Emissions trading, carbon financing and indigenous peoples
Greenhouse gas abatement activities can have both beneficial and detrimental impacts on the communities in which they operate. For this reason, it is vital that Indigenous communities have accurate information about carbon financing and carbon market processes at the outset – to help them make informed decisions and choices about activities that work for them.
This is a guide intended for Indigenous land managers and those who work with Indigenous communities to the phenomenon of climate change, and to ‘market’ and financial mechanisms for reducing greenhouse gas emissions, often referred to as the ‘carbon market’, ‘emissions trading’ and/or ‘carbon financing’.
The guide begins by explaining what climate change is and outlines the international response to this problem. The second section describes the carbon market and the different activities that may generate ‘emissions reduction credits’ or ‘offsets’. It notes some points to think about when undertaking emissions reduction or offsetting activities. Among these are:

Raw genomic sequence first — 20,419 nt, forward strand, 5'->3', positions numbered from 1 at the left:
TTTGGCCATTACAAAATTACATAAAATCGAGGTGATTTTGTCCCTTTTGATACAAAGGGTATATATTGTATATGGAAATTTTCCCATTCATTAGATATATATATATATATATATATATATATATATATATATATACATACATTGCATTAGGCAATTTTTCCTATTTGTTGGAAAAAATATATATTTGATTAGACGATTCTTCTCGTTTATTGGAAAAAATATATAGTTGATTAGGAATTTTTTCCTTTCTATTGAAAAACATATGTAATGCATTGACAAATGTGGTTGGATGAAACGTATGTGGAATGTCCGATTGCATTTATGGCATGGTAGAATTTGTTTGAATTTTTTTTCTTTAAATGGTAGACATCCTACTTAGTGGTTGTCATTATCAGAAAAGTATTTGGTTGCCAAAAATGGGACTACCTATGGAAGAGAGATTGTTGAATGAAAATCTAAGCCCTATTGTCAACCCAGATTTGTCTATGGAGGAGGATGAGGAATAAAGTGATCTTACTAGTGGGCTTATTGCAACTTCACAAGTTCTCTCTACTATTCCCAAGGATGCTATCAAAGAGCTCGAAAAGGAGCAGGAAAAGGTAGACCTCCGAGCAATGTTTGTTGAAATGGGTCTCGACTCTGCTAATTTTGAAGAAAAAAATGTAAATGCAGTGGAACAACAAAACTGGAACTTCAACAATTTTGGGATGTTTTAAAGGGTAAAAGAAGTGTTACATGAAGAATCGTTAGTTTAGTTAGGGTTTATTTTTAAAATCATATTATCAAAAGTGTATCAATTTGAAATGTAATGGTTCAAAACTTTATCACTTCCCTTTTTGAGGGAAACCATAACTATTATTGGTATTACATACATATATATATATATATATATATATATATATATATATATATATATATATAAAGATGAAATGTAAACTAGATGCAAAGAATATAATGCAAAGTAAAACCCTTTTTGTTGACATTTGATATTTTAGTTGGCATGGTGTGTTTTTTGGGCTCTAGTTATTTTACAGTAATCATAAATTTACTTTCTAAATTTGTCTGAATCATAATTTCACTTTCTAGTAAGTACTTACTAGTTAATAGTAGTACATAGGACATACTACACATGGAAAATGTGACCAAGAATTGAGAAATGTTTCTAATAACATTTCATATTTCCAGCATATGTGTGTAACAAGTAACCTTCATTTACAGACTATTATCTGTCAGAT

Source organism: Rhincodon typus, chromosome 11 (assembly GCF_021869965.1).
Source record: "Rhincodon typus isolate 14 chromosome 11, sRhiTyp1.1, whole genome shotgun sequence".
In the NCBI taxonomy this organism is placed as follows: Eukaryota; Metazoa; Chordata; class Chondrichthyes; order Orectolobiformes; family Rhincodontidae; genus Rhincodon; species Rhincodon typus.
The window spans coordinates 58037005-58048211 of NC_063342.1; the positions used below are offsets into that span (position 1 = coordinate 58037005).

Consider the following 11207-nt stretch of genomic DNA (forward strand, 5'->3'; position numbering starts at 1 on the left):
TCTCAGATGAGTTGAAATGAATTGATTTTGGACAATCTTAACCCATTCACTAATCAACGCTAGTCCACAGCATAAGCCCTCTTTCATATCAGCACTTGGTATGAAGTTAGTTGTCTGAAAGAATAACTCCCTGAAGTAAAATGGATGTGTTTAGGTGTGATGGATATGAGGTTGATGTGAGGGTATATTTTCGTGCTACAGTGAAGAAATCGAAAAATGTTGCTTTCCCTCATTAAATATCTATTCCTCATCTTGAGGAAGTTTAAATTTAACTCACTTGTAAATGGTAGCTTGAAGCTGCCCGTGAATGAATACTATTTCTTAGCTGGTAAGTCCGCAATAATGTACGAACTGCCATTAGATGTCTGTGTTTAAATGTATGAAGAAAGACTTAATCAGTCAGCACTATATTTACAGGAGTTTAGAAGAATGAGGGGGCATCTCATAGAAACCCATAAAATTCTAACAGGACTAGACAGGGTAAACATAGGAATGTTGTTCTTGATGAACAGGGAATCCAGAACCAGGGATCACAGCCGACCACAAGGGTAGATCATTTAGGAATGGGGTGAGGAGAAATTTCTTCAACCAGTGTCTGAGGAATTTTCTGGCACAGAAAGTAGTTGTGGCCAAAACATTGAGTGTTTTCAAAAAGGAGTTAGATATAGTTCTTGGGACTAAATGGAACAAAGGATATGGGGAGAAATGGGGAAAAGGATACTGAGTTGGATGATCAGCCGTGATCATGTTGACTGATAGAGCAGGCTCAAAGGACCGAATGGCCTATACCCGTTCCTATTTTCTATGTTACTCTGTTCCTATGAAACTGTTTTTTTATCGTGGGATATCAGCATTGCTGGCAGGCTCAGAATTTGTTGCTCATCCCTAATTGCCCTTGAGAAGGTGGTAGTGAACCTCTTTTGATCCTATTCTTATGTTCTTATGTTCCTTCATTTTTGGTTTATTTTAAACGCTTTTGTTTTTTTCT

- it is important to know the quantity of greenhouse gases already being emitted from a targeted activity, and to be able to continue measuring emissions from that activity after the project is implemented
- there are a range of existing ‘methodologies’ for measuring the emissions that result from various daily and commercial activities. Often, assistance from a partner organisation with measuring emissions will itself be a part of the funded emissions reducing project
- it is important to consider what wider impacts the project may have on the community and its environment, both good and bad, and to try to ascertain if the project will help the sustainable development of the community
- it is important that all relevant stakeholders and community representatives are consulted during the planning of a project
- an authorised third party may need to ‘verify’ and ‘certify’ the emissions reductions or offsets. Usually, the scheme or agreement under which the activity is taking place will designate who is entitled to carry out these procedures
The second section outlines the current situation regarding the international carbon market and opportunities for accessing carbon financing, before discussing the possible impacts of emissions reduction activities on Indigenous people. The final section provides short case studies of Indigenous engagement with greenhouse gas emissions reduction activities from Australia, New Zealand, Colombia, Panama, Kenya, Mexico and Canada.
A reference list is included at the end of the guide which lists additional sources of information by subject area.